WYCKOFF — Making a better lemonade stand was the challenge met by Eisenhower Middle School students at their first entrepreneur market this week.
Some 200 pupils filled the school's gym and all-purpose rooms Thursday night with everything from lip balm to candy confections - assorted wares they made during a six-week extra-curricular course on starting a business.
Wyckoff — While voters are figuring out who they will vote for in the national election, middle school students are learning about the process.
"Students at Eisenhower Middle School have been actively involved in preparing for this year's presidential election," Principal Christopher Iasiello said. "They have learned about the issues that voters are most concerned about and where the major candidates stand on them."
WYCKOFF, N.J. – More than 200 Wyckoff middle-schoolers are preparing to become entrepreneurs.
Wyckoff’s Eisenhower Middle School is taking part in the TREP$ entrepreneurship education program for youth, which teaches children how to start their own businesses.
The students will participate in six weekly workshops to learn about entrepreneurship, money, marketing, advertising and sales. The plan is for them to start their own businesses and sell their products in a public marketplace.
Several students excitedly raised their hands and immediately began molding the dirt on the tables in front of them into the shape of a shoreline, most unconcerned about their muddied hands. It was a hands-on science lesson, all right, which is driving the new state science standards.
Washington School teachers are piloting the curriculum which will be mandatory next year with the assistance of an outside consultant and in-house K-5 instructional coach Stacey Linzenbold.
The Wyckoff Education Foundation recently donated $50,000 to the K-8 school district.
Carolina McAuley, president of the foundation, said the funds went toward purchases for the new Science, Technology, Engineering and Math (STEM) lab planned for Eisenhower Middle School and makerspaces at each of the four elementary schools: Washington, Coolidge, Lincoln and Sicomac.
"At the middle school, the donation assisted in providing some of the furniture for the Innovation [STEM] Lab along with some 3D printers, among other things," McAuley said. "At the elementary level the donation assisted in creating maker spaces at each school."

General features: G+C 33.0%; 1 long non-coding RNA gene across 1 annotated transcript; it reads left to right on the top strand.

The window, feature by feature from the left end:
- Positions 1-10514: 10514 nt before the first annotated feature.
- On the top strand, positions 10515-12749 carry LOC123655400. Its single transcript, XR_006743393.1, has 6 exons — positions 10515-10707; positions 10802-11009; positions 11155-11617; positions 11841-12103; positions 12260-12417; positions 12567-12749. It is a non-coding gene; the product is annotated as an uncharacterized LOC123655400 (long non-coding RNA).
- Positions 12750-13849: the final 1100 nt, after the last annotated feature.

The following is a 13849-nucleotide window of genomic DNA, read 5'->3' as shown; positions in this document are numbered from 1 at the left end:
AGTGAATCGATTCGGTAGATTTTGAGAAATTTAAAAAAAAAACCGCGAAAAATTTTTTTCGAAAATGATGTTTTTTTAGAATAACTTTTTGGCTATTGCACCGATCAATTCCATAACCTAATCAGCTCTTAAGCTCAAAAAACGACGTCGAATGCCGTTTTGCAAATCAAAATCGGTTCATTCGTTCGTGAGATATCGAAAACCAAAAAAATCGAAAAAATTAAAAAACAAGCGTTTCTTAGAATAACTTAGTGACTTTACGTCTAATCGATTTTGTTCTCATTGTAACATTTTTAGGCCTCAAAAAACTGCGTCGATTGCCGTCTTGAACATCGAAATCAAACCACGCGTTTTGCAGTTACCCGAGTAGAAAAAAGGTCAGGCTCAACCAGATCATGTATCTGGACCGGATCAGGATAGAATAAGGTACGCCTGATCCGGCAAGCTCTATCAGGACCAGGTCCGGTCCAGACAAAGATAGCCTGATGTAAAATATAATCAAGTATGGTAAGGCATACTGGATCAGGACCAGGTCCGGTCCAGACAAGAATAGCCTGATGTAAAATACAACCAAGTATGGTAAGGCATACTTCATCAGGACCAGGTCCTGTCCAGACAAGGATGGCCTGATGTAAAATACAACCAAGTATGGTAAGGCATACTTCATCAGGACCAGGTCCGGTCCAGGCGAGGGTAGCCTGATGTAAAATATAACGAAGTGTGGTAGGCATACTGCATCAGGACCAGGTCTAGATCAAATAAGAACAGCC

Grace White was still moving into her new office at the Board of Education, waiting for her chalkboard painted wall to dry.
"Isn't that cool?" she asked. "I can write on the whole wall and erase it."
The K-8 Board of Education approved White as the new supervisor of curriculum and instruction on June 13. She had the summer to settle into her new office on Morse Avenue, different from the school setting she had been used to for 33 years.
Eisenhower Middle School held its first ever "Relay for Life" cancer benefit May 26, raising about $8,000 inspired by a year-long effort.
On May 26, Grade 6-8 students walked laps around the school in their advisory groups, which was lined with luminaries, in a supportive effort for those who have been touched by cancer.
In the afternoon, the school held its annual field day, athletic competitions with teams named "Resiliency," "Hope," and "Courage."
Students in the school district's gifted and talented programs will showcase and discuss their projects at an Inquiry Fair June 1.
A trap door leading to a set of steep steps was one of the many historical treasures fourth grade students from Abraham Lincoln Elementary School experienced during a visit to the Van Voorhees, Quackenbush, Zabriskie House.
The K-8 Board of Education is installing a $376,500 science, technology, engineering and math lab in its middle school and has included it as part of its 2016-17 operating budget.